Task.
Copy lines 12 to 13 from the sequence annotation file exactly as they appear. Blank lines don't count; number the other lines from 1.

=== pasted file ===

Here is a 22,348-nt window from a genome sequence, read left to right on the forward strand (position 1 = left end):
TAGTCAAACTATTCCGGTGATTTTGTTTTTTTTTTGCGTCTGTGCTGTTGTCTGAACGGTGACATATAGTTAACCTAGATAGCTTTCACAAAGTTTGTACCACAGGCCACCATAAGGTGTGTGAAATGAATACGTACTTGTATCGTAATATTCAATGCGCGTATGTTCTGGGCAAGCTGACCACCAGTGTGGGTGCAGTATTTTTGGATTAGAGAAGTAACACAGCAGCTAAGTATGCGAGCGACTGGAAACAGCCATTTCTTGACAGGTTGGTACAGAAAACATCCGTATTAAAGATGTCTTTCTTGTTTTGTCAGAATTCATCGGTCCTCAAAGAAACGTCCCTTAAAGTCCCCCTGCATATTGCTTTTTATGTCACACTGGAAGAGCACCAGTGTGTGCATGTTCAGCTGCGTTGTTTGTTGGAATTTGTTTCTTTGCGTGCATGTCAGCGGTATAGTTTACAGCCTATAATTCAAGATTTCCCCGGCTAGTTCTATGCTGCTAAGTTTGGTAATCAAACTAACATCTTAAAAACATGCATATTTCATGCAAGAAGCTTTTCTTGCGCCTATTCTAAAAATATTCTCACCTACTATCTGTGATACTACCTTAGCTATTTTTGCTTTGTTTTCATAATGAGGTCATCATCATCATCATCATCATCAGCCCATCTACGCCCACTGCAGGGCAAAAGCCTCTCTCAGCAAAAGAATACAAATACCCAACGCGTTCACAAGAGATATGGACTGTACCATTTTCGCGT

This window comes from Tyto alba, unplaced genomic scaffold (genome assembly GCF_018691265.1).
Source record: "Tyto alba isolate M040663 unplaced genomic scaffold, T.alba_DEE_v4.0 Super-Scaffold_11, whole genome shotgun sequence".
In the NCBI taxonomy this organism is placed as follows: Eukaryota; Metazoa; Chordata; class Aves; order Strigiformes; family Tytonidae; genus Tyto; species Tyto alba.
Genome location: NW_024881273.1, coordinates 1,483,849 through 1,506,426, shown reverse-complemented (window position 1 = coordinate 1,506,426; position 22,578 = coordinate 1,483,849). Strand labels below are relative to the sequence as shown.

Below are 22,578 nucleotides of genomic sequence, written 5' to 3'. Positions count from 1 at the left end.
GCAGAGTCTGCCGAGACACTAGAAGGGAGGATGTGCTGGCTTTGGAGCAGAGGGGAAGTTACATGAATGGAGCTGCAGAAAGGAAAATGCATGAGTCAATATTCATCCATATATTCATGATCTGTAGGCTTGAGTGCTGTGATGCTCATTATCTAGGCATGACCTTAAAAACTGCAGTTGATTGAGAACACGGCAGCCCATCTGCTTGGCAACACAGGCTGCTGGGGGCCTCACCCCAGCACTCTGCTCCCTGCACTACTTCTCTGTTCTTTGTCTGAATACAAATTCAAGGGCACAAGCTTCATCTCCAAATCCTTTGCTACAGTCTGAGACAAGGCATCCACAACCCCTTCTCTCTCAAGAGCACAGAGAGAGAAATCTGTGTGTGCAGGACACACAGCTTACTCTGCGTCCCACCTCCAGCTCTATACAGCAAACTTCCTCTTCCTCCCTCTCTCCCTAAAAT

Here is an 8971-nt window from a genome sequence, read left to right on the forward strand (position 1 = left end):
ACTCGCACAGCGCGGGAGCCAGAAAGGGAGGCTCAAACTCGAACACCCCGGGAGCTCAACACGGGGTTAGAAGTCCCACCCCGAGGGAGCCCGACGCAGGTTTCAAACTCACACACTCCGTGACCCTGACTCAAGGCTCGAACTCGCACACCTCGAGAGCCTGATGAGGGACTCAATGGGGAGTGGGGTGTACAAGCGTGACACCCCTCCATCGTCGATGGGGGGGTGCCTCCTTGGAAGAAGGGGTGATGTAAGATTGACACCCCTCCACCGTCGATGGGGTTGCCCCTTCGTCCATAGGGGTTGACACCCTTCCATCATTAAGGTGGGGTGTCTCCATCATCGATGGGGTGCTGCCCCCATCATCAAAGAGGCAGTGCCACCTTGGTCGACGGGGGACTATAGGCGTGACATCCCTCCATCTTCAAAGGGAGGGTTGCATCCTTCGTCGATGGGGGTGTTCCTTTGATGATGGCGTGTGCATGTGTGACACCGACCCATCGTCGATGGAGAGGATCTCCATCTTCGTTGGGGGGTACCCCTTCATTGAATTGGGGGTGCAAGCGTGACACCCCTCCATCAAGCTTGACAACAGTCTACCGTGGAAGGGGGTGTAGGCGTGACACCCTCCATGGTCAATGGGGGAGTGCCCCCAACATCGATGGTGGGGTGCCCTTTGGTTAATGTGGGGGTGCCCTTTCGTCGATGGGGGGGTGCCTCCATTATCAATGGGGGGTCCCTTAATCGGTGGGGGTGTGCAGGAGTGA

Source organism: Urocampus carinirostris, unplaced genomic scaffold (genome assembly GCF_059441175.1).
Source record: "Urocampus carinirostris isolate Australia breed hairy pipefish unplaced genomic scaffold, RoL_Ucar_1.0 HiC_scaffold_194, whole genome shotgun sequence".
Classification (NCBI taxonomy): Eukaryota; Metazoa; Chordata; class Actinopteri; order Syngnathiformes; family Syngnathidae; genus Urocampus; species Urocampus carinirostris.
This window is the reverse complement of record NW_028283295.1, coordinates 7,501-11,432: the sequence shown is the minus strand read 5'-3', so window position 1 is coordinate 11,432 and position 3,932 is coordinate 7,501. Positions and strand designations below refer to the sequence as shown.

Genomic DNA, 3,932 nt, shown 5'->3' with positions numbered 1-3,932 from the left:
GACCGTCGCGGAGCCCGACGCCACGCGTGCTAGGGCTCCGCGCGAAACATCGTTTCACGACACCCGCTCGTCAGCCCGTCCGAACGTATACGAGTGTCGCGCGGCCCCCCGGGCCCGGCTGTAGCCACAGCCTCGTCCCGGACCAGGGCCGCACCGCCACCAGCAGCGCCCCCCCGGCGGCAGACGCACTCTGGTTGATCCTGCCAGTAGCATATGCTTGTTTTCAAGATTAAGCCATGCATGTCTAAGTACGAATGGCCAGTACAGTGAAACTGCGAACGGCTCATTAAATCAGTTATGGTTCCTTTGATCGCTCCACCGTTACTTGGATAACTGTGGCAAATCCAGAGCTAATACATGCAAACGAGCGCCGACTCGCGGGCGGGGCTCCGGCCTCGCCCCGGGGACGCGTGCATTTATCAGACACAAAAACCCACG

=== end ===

Source record: "Urocampus carinirostris isolate Australia breed hairy pipefish unplaced genomic scaffold, RoL_Ucar_1.0 HiC_scaffold_194, whole genome shotgun sequence".
Classification (NCBI taxonomy): Eukaryota; Metazoa; Chordata; class Actinopteri; order Syngnathiformes; family Syngnathidae; genus Urocampus; species Urocampus carinirostris.